In what is undoubtedly good news for the thousands of hospitality workers across California, it…
Operating as workplace injuries attorneys in Van Nuys means we are very familiar with just how often employees get injured, or fall ill, due to working conditions, or accidents while working. Workplace violence is just one of the scenarios that could lead to injury, and it is something that should be avoidable. You deserve to go to work, and do your job, without fear of injury through violence, making the proposals by Cal/OSHA to introduce workplace violence rules very welcome indeed. At present, workplace violence hazards are only covered by the General Duty Clause of the Occupational Health and Safety Act 1970, which states that employers must create a workplace that is “free from recognized hazards that are causing or are likely to cause death or serious harm”. Should the current proposals come to fruition, specific protection against workplace violence will be offered to employees in Van Nuys, and elsewhere in California.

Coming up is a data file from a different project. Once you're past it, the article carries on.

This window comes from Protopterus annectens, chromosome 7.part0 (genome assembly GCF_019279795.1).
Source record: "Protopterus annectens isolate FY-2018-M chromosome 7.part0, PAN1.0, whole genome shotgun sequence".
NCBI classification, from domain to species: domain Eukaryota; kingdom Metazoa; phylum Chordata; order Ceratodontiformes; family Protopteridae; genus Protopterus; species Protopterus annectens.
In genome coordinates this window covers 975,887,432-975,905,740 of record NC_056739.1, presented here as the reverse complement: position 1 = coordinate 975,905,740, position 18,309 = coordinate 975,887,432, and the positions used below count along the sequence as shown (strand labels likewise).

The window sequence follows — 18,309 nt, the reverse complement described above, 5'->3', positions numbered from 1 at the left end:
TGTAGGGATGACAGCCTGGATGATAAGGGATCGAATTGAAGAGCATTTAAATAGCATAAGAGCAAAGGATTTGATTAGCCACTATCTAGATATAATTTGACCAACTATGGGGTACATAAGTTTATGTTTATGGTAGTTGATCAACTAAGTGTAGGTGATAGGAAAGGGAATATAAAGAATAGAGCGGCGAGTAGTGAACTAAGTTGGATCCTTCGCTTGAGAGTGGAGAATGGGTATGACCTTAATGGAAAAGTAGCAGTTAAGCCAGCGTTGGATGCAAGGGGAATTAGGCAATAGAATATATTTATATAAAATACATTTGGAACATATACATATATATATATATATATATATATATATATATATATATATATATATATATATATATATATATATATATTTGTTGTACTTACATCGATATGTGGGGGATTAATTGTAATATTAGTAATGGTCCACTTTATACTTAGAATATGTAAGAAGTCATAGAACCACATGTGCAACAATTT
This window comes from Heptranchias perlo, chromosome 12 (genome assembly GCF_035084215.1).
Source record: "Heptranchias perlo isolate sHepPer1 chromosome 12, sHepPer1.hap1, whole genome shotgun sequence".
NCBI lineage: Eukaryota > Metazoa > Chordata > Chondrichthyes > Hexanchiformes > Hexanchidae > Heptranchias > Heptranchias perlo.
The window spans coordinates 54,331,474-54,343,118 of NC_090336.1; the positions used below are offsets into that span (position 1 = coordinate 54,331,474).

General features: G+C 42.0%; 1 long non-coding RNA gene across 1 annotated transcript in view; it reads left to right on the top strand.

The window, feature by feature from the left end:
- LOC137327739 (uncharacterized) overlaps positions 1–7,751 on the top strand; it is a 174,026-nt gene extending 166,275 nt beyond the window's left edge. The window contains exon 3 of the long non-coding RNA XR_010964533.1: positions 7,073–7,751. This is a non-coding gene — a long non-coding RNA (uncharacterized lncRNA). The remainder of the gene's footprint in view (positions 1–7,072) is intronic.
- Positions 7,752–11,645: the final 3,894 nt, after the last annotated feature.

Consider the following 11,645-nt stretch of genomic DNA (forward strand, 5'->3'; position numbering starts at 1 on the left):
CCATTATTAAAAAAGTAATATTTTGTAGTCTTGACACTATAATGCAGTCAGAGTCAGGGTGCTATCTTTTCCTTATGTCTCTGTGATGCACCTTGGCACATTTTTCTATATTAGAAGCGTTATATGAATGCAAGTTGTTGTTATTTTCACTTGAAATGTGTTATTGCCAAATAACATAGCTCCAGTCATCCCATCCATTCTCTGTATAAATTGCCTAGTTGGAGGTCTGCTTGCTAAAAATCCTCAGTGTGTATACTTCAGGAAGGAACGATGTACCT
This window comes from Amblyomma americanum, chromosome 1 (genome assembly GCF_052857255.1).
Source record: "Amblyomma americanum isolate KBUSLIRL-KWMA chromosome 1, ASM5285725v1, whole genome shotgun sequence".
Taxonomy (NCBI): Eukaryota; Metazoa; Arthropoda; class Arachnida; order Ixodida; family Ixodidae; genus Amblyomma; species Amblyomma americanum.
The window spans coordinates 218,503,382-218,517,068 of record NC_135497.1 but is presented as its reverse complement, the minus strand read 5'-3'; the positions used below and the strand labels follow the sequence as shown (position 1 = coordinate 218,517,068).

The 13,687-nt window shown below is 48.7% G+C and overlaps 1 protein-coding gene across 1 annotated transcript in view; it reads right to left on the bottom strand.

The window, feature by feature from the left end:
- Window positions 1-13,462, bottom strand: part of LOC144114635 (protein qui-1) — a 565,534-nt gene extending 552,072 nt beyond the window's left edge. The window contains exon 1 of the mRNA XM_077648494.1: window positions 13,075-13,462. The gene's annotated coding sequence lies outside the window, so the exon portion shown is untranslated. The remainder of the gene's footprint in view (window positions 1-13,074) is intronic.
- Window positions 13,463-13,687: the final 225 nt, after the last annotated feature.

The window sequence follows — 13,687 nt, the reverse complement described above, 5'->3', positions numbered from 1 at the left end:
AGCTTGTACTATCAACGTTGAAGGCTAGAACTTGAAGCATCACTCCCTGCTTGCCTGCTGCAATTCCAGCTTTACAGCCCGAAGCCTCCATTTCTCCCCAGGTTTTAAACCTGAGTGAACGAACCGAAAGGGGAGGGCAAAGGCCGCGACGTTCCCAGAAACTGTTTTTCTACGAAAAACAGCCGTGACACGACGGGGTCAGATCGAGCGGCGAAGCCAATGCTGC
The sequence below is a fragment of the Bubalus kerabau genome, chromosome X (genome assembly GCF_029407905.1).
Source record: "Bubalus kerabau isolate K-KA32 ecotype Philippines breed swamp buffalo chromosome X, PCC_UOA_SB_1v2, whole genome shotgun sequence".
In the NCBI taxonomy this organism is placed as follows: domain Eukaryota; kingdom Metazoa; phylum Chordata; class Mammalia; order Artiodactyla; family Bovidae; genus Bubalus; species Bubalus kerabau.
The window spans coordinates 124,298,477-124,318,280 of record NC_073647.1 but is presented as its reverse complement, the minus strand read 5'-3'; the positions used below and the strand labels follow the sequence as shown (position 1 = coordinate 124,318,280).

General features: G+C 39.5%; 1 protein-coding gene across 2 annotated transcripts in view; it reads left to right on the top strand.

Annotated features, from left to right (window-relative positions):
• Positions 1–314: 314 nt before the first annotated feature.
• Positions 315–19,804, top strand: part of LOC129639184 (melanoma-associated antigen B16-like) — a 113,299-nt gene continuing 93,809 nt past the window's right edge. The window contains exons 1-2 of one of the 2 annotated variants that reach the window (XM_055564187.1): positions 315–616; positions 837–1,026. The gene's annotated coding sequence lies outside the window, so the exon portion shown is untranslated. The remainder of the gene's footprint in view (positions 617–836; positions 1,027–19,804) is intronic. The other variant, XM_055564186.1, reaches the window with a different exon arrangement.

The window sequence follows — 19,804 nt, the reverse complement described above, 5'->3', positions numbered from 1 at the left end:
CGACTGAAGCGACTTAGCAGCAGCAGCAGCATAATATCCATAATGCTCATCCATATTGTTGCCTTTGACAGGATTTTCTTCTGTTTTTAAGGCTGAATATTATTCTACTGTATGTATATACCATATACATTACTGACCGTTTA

The regulations currently proposed by Cal/OSHA would mean that employers are legally obliged to:
For the purposes of the workplace violence rules, violence has been defined as “any act of or threat of violence that occurs at the worksite”, excluding any act of self-defense.
When devising and writing up the workplace violence prevention plan, employers must be certain to include each of the following aspects:
The provision of adequate employee training, and accurate record-keeping would also become obligatory under the new rules. As the proposal is currently in such early stages, it could be around two years before it would come into effect, if approved, but it is sure to be welcomed by employers and employees alike.
While the points mentioned above are still at the proposal stage, your employer has a duty to protect you from workplace violence. If you have sustained a workplace injury, whether through an act of violence or an unrelated incident, you may be entitled to compensation for the economic and non-economic costs incurred as a result. For example, your medical expenses and the wages you have lost while recovering from your workplace injury.